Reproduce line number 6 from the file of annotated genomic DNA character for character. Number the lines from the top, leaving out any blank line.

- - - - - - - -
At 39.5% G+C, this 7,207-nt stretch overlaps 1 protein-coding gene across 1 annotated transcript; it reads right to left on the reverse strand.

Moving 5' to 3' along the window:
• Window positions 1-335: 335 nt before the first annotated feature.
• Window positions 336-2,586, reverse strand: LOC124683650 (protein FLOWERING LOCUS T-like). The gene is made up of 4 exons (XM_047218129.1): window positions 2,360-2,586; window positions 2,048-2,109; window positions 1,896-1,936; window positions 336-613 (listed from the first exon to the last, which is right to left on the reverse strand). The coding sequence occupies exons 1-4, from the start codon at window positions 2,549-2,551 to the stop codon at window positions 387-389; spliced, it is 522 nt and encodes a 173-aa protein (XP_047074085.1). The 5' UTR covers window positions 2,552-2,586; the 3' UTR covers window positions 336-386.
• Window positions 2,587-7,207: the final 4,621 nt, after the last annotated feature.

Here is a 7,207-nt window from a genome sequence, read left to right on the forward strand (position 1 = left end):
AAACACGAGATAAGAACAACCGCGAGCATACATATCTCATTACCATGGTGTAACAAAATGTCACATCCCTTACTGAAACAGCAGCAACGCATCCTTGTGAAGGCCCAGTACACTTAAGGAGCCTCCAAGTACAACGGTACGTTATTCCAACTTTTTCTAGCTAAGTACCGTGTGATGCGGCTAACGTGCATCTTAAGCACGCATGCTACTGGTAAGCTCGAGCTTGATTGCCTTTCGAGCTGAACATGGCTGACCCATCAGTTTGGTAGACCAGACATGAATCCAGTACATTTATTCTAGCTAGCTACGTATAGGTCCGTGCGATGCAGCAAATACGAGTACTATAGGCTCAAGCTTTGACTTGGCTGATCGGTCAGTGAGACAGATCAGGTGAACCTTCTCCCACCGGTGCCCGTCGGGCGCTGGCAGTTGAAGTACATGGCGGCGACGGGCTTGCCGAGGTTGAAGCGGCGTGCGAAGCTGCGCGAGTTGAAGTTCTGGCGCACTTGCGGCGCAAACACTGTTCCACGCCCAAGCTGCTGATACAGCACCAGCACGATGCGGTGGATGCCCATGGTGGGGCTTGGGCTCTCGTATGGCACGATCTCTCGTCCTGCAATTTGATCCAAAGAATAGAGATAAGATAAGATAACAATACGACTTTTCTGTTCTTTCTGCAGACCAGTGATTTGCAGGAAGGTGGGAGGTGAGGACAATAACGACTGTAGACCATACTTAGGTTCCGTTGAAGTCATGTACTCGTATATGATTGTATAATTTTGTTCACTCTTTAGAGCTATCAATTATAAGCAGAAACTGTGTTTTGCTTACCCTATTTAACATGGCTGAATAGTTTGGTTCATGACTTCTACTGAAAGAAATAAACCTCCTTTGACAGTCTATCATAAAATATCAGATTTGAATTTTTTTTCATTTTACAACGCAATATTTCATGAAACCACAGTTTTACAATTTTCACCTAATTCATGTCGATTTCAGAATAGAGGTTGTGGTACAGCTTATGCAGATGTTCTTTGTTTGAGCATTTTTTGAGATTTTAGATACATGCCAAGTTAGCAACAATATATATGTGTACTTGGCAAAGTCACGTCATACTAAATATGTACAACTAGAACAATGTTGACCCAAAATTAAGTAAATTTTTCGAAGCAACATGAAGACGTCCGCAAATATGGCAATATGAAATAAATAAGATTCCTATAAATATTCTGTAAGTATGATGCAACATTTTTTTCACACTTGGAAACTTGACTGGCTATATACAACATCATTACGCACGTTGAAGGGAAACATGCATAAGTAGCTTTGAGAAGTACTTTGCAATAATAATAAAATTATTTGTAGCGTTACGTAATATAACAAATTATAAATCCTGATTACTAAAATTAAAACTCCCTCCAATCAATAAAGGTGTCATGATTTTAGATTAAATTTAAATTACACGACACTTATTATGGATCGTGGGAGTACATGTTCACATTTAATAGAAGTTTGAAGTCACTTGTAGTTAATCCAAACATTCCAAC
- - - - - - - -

Here is a 7,207-nt window from a genome sequence, read left to right on the forward strand (position 1 = left end):